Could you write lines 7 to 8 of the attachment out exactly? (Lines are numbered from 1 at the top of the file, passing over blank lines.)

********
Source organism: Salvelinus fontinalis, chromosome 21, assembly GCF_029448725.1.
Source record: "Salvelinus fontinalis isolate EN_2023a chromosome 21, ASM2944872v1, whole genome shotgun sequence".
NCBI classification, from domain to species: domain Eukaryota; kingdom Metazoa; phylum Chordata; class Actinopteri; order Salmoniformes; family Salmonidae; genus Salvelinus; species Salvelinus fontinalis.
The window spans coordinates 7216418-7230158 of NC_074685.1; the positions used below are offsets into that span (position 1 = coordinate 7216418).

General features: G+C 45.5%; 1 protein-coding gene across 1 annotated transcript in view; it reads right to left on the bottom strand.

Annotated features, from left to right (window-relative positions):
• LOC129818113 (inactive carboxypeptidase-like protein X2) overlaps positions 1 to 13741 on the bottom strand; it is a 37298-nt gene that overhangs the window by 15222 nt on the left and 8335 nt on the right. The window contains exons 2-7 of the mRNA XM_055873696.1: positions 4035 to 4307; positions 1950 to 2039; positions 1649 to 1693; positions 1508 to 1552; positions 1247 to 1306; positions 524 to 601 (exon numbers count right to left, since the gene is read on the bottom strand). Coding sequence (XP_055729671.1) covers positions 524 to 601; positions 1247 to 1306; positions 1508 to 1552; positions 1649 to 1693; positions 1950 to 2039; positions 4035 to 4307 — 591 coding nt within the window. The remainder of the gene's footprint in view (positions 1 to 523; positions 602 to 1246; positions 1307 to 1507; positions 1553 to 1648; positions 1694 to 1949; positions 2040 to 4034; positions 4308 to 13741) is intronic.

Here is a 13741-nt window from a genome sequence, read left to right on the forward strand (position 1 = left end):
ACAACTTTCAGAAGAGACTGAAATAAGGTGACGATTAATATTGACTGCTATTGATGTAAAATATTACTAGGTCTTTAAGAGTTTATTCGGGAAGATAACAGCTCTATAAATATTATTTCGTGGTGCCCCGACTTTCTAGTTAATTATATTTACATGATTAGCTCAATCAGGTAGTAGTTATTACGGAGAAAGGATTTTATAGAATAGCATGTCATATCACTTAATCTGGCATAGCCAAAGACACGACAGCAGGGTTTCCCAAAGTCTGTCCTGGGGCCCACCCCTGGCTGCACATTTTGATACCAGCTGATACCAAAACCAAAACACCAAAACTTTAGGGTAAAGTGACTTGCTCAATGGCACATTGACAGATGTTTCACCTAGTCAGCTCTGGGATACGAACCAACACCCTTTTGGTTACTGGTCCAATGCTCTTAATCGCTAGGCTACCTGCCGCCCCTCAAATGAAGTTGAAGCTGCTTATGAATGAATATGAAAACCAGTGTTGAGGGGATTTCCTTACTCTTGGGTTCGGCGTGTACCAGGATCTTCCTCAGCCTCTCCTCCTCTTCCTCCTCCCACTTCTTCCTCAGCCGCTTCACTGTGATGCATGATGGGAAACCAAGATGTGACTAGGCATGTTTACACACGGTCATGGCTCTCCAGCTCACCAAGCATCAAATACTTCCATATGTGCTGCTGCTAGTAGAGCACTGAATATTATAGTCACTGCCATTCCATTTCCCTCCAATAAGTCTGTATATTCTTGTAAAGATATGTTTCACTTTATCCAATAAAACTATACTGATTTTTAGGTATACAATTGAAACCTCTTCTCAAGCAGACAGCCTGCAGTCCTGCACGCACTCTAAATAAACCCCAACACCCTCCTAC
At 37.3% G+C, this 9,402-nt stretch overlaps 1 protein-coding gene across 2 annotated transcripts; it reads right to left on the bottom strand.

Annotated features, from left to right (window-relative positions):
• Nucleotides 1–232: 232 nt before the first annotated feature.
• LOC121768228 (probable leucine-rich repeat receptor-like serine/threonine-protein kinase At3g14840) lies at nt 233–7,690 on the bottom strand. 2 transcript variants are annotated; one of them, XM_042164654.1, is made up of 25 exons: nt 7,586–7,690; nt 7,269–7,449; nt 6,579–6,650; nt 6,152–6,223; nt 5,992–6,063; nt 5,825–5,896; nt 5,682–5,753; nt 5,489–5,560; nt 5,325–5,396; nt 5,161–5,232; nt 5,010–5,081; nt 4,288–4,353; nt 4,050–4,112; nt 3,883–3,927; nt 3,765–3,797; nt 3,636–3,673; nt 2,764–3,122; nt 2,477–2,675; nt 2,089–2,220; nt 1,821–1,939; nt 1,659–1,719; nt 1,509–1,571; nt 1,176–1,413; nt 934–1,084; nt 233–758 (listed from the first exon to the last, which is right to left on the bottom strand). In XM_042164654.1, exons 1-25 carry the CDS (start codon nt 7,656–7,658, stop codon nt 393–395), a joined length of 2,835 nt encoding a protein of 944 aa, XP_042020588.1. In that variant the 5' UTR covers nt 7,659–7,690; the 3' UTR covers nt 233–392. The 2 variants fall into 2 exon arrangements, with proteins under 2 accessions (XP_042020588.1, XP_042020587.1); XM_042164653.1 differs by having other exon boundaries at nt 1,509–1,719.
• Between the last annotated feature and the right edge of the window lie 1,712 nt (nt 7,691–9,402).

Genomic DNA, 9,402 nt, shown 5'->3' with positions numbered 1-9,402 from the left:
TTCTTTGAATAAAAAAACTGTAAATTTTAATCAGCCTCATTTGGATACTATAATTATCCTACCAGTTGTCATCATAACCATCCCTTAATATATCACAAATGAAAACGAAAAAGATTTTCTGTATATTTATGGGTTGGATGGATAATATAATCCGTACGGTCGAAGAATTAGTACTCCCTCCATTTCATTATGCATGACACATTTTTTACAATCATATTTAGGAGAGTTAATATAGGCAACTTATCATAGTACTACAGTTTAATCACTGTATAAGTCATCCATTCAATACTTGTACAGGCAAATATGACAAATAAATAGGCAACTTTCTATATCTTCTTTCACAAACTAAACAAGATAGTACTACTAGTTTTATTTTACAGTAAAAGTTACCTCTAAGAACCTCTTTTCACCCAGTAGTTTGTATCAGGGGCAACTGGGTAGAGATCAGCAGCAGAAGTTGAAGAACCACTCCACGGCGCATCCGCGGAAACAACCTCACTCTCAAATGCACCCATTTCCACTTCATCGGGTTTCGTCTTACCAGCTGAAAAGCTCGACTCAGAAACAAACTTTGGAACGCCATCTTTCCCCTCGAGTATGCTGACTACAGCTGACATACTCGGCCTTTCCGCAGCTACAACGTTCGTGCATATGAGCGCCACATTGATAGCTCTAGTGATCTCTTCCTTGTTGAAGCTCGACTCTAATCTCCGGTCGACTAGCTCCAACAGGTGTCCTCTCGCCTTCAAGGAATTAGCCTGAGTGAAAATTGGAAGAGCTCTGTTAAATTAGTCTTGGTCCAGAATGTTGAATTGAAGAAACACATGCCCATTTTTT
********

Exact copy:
• LOC129818113 (inactive carboxypeptidase-like protein X2) overlaps positions 1 to 13741 on the bottom strand; it is a 37298-nt gene that overhangs the window by 15222 nt on the left and 8335 nt on the right. The window contains exons 2-7 of the mRNA XM_055873696.1: positions 4035 to 4307; positions 1950 to 2039; positions 1649 to 1693; positions 1508 to 1552; positions 1247 to 1306; positions 524 to 601 (exon numbers count right to left, since the gene is read on the bottom strand). Coding sequence (XP_055729671.1) covers positions 524 to 601; positions 1247 to 1306; positions 1508 to 1552; positions 1649 to 1693; positions 1950 to 2039; positions 4035 to 4307 — 591 coding nt within the window. The remainder of the gene's footprint in view (positions 1 to 523; positions 602 to 1246; positions 1307 to 1507; positions 1553 to 1648; positions 1694 to 1949; positions 2040 to 4034; positions 4308 to 13741) is intronic.

Here is a 13741-nt window from a genome sequence, read left to right on the forward strand (position 1 = left end):